The Idaho Fish and Game Commission will meet July 29 and 30 at Fish and Game's Southeast Regional office, 1345 Barton Road in Pocatello. A public hearing will be at 7 p.m. Wednesday, July 29. Anyone who wants to address the commission on any topic having to do with Fish and Game business may do so at the public hearing. All testimony will be taken into consideration when the commission makes decisions on agenda items at the meeting. Routine agenda items include rules for all game animals; nonresident deer and elk tag quotas; nonresident deer and elk tag outfitter set-aside; release of bighorn sheep tags for auction and lottery; expenditure of animal damage control and wolf control funds; legislative proposals as well as a migratory game birds briefing. Commissioners also will consider proposed seasons for mourning doves, Sandhill crane, fall Chinook salmon, and a proposal to approve the Department's Columbian sharp-tailed grouse management plan. A complete agenda will be posted on the Fish and Game website when it becomes available. Individuals with disabilities may request meeting accommodations by contacting the Idaho Department of Fish and Game director's office at 208-334-5159 or through the Idaho Relay Service at 1-800-377-2529 (TDD).
Summer is a great time for the entire family to enjoy Idaho's outdoors. For many, that includes the family dog. While hiking with your pet is a great way to enjoy time on the trail, it also increases the chance of an unexpected conflict with wildlife. Idaho Fish and Game reminds dog owners that their loving pet can be harmful to area wildlife, especially upland game birds and even deer fawns. Even the most well-mannered dog can give in to the temptation to chase another animal when the opportunity arises. To avoid potential conflicts, the best solution is to be a responsible dog owner and leash your pet when hiking. Doing so will help make summer safer for you, your pet, and the wildlife you may encounter along the trail. Wildlife comes equipped with teeth, claws and hooves that can seriously injure or kill your pet. In addition, a dog that chases young wildlife may end up being chased by a protective parent right back to you. Fish and Game has received numerous recent reports of dogs harassing young upland game birds. Dogs don't have to kill birds to be considered a problem. Often just separating the young from their parents for a short time can lead to their death. Earlier this spring, Fish and Game also received several deer fawns injured by dogs. With many recreationists and their dogs planning to enjoy Idaho's outdoors this summer, numerous conflicts can arise when the nearby woods hold a bounty of young wildlife.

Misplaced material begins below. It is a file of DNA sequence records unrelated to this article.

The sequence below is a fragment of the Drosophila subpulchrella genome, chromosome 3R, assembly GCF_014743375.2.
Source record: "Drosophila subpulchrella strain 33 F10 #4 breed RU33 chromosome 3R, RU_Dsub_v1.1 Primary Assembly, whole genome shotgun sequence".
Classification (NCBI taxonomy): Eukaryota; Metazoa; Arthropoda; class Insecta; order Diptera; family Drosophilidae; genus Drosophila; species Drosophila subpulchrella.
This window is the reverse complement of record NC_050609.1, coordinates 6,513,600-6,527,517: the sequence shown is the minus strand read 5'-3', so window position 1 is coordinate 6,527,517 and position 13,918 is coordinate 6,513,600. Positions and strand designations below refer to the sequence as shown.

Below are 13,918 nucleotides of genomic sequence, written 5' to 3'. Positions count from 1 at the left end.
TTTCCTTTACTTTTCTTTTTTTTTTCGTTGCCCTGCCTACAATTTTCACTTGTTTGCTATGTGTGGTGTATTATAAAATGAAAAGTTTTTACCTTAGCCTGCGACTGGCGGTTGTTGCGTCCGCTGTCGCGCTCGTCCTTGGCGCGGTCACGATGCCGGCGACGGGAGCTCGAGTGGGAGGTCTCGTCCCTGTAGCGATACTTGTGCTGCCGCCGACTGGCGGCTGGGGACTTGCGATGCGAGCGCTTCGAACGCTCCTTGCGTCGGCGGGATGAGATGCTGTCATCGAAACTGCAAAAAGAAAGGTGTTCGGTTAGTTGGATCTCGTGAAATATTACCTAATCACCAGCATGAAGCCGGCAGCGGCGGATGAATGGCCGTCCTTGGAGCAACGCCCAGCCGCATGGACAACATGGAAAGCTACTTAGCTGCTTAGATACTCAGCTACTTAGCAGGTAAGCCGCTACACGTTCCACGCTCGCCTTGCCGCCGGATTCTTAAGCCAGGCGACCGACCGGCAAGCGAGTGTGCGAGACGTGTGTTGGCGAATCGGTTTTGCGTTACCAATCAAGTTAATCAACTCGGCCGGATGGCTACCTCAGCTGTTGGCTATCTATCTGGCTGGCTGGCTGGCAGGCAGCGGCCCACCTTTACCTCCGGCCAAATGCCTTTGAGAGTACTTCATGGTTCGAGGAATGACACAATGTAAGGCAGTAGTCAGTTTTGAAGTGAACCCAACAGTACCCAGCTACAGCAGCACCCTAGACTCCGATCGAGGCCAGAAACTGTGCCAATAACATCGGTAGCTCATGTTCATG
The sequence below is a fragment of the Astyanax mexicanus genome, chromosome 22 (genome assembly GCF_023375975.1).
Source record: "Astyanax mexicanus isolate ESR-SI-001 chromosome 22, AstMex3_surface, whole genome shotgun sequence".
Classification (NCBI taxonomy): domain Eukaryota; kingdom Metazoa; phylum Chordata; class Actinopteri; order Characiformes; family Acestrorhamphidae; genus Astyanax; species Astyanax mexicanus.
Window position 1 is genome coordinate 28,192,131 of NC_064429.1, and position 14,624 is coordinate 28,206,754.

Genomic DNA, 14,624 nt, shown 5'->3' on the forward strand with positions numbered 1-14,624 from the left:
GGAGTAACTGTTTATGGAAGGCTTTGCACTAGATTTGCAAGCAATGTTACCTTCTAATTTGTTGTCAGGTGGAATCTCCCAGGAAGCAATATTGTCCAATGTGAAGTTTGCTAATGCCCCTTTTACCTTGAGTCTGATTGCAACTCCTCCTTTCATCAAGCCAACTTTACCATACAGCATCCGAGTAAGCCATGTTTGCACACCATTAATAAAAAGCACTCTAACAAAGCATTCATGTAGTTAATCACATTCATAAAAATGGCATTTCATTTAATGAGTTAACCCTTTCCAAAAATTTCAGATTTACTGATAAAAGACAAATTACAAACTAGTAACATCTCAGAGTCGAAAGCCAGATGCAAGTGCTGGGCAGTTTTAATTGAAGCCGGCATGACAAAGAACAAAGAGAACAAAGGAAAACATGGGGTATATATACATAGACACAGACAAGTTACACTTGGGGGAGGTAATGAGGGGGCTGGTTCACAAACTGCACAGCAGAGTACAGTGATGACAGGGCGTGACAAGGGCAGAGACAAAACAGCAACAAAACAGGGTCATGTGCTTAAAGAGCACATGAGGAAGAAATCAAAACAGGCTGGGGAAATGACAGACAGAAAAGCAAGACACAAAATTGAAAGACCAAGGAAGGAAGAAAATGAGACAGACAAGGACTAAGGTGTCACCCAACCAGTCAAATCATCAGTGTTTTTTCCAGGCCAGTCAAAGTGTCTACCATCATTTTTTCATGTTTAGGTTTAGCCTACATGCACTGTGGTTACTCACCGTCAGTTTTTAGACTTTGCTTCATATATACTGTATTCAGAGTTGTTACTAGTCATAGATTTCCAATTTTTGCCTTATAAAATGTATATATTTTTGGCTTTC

Eight hunters will win the opportunity of a lifetime to hunt through Idaho's second Super Hunt drawing. Entries for two elk, two deer, and two pronghorn hunts along with one moose hunt will be drawn, as well as a "Super Hunt Combo" that will entitle the winner to hunt for all four species - elk, deer, pronghorn and moose. Entries in the second drawing must be received at the Fish and Game headquarters by August 10, with the drawing set for mid-August. With every entry in Fish and Game's Super Hunt drawings, hunters get a chance at winning the hunt of a lifetime, and their entry fee helps assure hunter and angler access to and across private lands. Winners can participate in any open hunt in the state for deer, elk, pronghorn or moose, including general hunts and controlled hunts, in addition to any general season or controlled hunt tags they also hold. All other rules of individual hunts apply. Super Hunt entries are $6 each and Super Hunt Combo entries are $20 each. No license is needed to enter either drawing and there is no limit to the number of entries. Hunters may enter the drawings at license vendors, Fish and Game offices, on the Internet at http://fishandgame.idaho.gov/buy_online or by calling 800-554-8685. Entries can also be mailed to Fish and Game License Section, P.O. Box 25, Boise, ID 83707. Orders must be received at Fish and Game no later than August 10. For more information on Idaho's Super Hunts, go to http://fishandgame.idaho.gov/superhunt or visit the Super Hunt Facebook page at www.facebook.com/#!/pages/SuperHunt-Idaho/171792339534643.